Isende's grin was genuine. "Not in the least, but just like Plik is a mixture of raccoon and human, you're a mixture of human and horse--and far more human than horse. Honestly, Derian, except maybe for the ears, I'm not sure anyone would notice the difference."
"Elise sure did," Derian said, wincing at the memory. "And Doc. I think my eyes got to them more than anything else. They really don't look human. Too much brown. Too little white. You can't hide that under a broad-brimmed hat."
"Smoked glasses," Isende said promptly. "Like some sailors wear at sea to protect their eyes."
"You have an answer for everything," Derian said, and this time his smile was more honest.
"I see you tearing yourself up," Isende said. "You talk about your family all the time. You obviously miss them."
"I lived with them until I was nineteen," Derian said. "Then I went on the road with Earl Kestrel, and sometimes I don't think I've been home since. I don't feel like I have a home anymore."
"And you want one," Isende said. "I know how you feel. When our father died, there was just me and Tiniel, and Tin, well, he went a little ..."
She looked very uncomfortable, and Derian struggled to save her from having to talk about her brother. The current relationship between the twins was far from good, and Derian would have had to be a whole lot more self-absorbed than he was to miss the tension. He tried to spare Isende the need to speak about past events by reviewing them himself.
"And first Tiniel wanted your family made a part of Gak's voting council," Derian said. "Then when that proposal was refused, he suggested you go out and reclaim your ancestral stronghold."
"And then we found the gate, and, well ..." Isende shrugged. Her gaze dropped as if she sought omens in the patterns of the wood grain of the floorboards. "Here we are, two more of the reluctant, responsible residents of the Nexus Islands. You're afraid to go home--and I don't have a home to go back to."
Derian leaned forward, wanting to offer comfort, but not quite sure what to say. He didn't think Isende would want his pity, but what might she want? She couldn't want anything from him. Hadn't she just about said she thought he was like Plik, a sort of unique monstrosity? He started to reach out and at least give her a brotherly pat, but then he remembered Tiniel and froze, and when he did so he caught sight of those heavily horned nails at the ends of each of his fingers, and his impulse died within him.
The silence was getting distinctly uncomfortable. Derian didn't know whether he wanted Isende to leave or whether he wanted her to stay until he could make her smile again.
Poor return for Isende's friendship and sympathy, Derian Carter, he chided himself, making the poor girl feel miserable and alone. Say something! Anything! Otherwise, she's going to walk out of here, and leave you by yourself feeling like something Eshinarvash leaves on the stable floor.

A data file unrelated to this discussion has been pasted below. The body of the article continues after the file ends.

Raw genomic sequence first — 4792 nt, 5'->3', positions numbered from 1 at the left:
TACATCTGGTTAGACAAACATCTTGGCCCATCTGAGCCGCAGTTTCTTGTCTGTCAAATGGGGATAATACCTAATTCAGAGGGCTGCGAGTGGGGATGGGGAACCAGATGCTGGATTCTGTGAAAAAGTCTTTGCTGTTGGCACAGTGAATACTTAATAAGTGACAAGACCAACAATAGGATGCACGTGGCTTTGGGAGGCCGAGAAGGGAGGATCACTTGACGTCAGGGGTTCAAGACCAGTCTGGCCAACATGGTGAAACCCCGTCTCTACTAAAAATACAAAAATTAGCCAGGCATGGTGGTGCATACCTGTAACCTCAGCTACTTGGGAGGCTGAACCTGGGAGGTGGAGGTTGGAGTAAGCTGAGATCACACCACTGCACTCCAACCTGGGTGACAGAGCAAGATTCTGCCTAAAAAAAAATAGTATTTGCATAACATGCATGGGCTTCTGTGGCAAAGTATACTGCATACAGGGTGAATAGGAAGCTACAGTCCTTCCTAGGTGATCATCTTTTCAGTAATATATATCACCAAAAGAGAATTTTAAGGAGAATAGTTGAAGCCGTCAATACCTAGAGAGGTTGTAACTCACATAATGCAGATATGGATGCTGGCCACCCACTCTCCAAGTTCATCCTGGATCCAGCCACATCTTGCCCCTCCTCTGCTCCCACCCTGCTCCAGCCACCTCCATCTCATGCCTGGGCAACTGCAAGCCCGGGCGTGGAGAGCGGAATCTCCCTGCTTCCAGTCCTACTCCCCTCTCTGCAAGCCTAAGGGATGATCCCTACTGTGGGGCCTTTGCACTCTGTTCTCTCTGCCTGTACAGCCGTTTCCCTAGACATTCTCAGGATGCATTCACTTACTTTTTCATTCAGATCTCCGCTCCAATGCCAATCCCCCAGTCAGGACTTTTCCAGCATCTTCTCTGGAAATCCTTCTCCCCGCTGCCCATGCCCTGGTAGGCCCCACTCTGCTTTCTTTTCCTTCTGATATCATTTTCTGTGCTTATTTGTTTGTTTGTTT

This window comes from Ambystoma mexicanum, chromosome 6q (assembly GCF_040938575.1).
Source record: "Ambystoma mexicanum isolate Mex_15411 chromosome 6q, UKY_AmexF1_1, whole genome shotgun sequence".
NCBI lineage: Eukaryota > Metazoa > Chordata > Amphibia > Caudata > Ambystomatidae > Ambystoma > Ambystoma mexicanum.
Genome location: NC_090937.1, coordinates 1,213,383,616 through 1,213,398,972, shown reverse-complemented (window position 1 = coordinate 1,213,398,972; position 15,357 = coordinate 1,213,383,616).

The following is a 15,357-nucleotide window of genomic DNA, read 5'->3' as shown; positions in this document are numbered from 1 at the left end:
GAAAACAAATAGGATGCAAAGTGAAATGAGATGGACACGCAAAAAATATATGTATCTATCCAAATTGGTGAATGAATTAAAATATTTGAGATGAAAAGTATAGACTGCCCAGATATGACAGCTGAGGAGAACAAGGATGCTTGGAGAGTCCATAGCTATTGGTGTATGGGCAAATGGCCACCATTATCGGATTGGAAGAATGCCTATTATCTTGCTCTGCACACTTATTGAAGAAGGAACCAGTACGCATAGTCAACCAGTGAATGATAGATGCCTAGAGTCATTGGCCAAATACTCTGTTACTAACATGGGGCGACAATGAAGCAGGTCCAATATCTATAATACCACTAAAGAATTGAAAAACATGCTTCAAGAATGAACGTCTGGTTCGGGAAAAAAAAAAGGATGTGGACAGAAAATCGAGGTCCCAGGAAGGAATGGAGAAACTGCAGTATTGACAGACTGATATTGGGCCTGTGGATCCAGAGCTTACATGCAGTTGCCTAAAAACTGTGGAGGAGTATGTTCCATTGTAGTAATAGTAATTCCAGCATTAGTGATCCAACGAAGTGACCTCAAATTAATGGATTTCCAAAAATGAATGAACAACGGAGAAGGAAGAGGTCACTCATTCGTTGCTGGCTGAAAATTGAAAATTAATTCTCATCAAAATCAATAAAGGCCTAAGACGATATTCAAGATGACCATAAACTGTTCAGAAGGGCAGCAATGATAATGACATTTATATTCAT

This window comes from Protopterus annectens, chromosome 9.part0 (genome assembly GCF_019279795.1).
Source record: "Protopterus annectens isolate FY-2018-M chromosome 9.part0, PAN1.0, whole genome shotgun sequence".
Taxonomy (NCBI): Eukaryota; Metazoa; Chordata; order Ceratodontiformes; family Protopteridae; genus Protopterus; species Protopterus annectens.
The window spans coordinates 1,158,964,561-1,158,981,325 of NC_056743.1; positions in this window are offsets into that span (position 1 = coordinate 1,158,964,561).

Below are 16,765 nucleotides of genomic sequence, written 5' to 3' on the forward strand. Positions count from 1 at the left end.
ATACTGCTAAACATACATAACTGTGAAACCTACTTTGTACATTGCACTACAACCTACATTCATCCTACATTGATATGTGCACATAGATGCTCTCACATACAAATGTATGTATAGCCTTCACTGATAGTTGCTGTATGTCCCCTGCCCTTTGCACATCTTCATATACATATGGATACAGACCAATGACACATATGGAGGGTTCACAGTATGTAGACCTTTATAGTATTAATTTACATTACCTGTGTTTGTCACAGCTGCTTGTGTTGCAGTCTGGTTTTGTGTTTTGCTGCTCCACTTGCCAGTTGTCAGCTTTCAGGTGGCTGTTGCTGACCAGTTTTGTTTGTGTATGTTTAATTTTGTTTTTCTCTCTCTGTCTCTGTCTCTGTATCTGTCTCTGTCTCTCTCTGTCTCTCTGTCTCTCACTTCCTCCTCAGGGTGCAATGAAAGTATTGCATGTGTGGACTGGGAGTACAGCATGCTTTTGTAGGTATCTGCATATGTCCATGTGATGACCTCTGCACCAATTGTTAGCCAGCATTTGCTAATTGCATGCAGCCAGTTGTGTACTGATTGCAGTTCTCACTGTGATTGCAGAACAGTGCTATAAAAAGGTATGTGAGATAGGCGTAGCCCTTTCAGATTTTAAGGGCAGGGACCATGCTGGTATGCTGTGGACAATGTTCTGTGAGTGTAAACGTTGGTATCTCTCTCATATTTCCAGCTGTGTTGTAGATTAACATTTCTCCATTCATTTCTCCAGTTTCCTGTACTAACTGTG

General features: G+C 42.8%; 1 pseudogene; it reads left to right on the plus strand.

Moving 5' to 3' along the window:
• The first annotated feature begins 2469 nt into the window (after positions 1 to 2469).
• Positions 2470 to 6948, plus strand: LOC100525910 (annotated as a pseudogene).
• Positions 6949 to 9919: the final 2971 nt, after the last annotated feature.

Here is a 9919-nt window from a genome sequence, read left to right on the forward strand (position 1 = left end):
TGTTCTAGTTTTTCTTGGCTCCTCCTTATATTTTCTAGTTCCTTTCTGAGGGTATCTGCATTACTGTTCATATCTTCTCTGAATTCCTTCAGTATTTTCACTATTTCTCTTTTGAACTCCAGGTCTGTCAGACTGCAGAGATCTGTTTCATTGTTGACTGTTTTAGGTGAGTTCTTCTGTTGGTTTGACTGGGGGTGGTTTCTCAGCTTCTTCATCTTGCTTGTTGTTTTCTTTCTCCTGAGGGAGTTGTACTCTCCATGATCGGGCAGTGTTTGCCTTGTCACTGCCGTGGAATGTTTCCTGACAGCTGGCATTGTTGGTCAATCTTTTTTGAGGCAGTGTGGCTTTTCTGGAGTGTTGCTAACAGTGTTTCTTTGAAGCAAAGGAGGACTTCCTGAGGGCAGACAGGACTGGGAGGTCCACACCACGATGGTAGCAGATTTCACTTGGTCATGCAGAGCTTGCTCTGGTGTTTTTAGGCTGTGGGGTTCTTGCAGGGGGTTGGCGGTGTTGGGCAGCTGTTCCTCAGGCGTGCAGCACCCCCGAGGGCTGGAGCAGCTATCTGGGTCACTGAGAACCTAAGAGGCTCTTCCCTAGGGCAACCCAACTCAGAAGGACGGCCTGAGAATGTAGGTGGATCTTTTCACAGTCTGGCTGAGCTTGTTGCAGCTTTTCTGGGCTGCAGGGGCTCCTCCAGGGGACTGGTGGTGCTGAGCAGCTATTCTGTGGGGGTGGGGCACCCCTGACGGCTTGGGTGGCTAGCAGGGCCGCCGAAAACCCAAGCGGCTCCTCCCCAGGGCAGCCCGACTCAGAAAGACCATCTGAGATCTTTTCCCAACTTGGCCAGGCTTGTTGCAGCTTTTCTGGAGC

"I ..." he was starting when the howl of a wolf, the note falling from high to low, broke the stillness of the afternoon.
"Firekeeper," he said, feeling such relief that he didn't even mind when he realizedthat his right ear had automatically swiveled to track the sound. "Back from the mainland."
Plik had been the first to start referring to the New World as the "mainland," a habit evolved from his own life prior to coming to the Nexus Islands when he, along with the small community of maimalodalum, had lived on Center Island at the heart of Misheemnekuru. The other residents from the New World--Derian, Plik, Eshinarvash, Truth, and Harjeedian--had adopted the custom with alacrity.
As Harjeedian had said, showing far more vulnerable humanity than Derian had thought possible, "Calling the New World our mainland gives us roots, a sense that there is something to which we are connected."
And the New World residents all needed that feeling of connectedness. While Firekeeper, Blind Seer, and assorted Wise Beasts tended to commute back and forth between the Nexus Islands and the mainland, the other five had opted for more or less permanent residence on the Nexus Islands. They were needed there, for although the Old World residents had thus far honored the agreement they had made following their defeat the previous autumn, none of the New Worlders were so naive as to believe they would continue to do so without supervision.
It all comes down to querinalo, Derian thought. If there was no querinalo, we could instate rotating shifts here, like an army in the field or a crew aboard a ship, but because of querinalo we dare not. None of us who has lived through that horrible fever could risk inflicting it on another--and since we cannot tell for certain who will catch it and who will not ...
The thought continued on like a cart wheel rolling down a well-worn rut in a dirt road, but this time the wheel hit a rock and went bouncing off down the embankment.